Some regulation seems to be a necessary evil to keep evil-doers in line. But I don’t run into too many evil-doers in agricultural circles – just hard-working folks striving to make a decent living from the land.
My hunch is that there’s more evil-doing potential in the more lucrative political and financial circles – dominated by lawyers. But those folks always seem to discover loopholes for escaping. Unfortunately, our governments tend believe we all think and act with the same intentions.
That, in turn, has spawned a new race of social activists, who also happen to most commonly be lawyers. So the saying may be true: It takes one to know one. The problem is these people create problems for the rest of us in the form of farm regulations (laws) on top of regulations. In turn, you’ve got to have more lawyers to enforce more farm regulations, and that means more government which means more taxpayer dollars going to government. A vicious circle, isn’t it.
Back to my reason for writing this
With your help, I’d like to develop a list of the kind of regulatory hoops you have to jump through to farm, plus the time that it takes you to comply with those regulations. Relax, you won’t be identified.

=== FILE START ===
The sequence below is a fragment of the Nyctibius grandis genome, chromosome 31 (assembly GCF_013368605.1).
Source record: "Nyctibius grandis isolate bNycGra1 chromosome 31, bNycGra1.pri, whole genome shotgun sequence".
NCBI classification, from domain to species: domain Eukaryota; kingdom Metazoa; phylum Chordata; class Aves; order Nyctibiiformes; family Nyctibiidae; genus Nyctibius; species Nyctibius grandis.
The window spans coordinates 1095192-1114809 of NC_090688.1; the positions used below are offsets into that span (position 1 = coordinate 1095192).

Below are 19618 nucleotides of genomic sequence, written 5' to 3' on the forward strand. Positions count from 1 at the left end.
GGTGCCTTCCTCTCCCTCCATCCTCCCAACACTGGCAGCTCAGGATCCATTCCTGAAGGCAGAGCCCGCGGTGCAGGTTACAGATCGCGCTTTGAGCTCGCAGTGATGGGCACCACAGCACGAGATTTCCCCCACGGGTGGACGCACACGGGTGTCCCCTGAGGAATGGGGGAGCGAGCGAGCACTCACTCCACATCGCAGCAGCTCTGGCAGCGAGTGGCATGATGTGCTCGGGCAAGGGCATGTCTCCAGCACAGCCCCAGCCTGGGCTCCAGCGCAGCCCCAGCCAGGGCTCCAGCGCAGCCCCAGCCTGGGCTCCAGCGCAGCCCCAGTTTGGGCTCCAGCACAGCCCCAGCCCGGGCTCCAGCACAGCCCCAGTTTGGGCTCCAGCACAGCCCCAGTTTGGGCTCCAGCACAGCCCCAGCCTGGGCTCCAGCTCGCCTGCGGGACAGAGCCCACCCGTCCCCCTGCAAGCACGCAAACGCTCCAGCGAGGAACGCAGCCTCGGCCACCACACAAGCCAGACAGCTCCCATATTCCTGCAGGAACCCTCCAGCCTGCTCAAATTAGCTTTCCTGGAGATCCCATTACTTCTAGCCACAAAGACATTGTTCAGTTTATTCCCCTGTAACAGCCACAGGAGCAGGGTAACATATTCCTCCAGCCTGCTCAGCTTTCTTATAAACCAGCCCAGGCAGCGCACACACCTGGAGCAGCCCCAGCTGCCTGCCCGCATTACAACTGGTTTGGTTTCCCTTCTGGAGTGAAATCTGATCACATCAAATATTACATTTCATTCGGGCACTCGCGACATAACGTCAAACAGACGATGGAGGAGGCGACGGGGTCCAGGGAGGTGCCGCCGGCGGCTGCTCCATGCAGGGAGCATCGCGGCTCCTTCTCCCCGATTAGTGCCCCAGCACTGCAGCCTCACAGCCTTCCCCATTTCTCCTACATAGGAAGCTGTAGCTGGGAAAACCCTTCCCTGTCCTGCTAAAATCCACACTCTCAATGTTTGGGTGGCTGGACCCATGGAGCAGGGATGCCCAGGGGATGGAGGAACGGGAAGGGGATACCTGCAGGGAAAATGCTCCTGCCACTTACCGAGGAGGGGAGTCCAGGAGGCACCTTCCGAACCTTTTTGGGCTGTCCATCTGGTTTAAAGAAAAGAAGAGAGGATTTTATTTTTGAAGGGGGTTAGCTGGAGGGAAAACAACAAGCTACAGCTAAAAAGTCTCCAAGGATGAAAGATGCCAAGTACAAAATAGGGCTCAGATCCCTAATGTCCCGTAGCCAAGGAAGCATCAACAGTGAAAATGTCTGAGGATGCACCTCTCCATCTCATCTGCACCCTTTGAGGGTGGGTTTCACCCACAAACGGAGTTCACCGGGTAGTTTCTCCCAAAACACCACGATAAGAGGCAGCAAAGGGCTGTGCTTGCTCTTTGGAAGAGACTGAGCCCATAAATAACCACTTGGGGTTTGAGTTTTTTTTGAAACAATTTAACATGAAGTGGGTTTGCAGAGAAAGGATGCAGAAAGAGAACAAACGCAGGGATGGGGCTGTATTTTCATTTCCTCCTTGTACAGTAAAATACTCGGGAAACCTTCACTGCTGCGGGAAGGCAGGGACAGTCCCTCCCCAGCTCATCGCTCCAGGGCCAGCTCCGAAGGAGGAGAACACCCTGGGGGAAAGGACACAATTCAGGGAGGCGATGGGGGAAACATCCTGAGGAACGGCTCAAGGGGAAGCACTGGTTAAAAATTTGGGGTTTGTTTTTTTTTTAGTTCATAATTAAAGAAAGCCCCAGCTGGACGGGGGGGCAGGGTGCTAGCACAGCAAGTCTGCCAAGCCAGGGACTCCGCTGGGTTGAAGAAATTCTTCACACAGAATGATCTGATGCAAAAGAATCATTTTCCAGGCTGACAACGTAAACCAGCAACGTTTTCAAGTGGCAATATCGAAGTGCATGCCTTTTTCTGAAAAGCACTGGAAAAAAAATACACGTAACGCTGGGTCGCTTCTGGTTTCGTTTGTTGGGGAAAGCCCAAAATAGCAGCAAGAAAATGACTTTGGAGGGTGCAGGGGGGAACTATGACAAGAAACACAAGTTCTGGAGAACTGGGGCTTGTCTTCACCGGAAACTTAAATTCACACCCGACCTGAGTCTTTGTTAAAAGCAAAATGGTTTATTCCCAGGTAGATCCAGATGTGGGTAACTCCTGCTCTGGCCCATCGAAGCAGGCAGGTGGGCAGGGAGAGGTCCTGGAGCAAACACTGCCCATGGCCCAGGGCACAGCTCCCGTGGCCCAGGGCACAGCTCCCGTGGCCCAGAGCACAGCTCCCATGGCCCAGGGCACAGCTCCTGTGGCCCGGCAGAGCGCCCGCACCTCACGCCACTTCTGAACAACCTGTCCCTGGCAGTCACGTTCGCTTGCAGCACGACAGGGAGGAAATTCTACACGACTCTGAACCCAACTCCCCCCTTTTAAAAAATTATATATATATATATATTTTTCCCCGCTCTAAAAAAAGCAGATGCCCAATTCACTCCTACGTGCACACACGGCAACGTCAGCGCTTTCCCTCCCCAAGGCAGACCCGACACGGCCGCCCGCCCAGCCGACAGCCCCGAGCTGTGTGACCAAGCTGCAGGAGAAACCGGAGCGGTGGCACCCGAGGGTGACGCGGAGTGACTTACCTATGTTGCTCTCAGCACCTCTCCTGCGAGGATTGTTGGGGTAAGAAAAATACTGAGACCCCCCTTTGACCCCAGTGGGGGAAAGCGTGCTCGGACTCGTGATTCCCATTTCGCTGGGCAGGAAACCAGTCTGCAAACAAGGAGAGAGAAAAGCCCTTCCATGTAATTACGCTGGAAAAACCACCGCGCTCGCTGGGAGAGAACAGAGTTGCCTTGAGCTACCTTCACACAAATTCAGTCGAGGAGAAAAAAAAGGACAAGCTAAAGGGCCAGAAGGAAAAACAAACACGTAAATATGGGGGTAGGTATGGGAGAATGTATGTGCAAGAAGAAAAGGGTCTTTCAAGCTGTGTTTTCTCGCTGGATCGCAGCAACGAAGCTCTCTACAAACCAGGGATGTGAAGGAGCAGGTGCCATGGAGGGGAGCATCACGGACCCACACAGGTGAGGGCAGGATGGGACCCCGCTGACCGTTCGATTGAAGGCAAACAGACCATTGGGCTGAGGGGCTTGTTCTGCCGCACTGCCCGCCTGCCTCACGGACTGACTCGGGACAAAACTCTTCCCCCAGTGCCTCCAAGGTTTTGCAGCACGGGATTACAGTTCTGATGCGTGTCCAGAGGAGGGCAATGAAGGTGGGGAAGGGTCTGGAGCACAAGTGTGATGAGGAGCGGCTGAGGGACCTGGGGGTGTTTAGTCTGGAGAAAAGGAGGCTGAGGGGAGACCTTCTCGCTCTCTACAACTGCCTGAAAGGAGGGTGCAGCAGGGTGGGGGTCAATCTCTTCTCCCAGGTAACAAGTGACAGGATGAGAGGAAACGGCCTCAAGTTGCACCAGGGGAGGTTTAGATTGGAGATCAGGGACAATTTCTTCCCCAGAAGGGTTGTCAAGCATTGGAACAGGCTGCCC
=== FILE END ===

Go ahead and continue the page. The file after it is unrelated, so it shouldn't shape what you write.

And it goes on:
To get you thinking, there are local farm regulations, state regulations, farmland preservation regulations, licensing regulations, conservation/environmental compliance regulations, milk quality regulations, and etc., all of which take time and money to maneuver through.
So bring ‘em on! If you prefer, you can email them to me at firstname.lastname@example.org.
For larger farm operations, I’m guessing that regulation paperwork requires at least a half-time person. My point is that farm regulations are a stealth cost that most farmers don’t even calculate into the cost of farming – until maybe they’re forced out.
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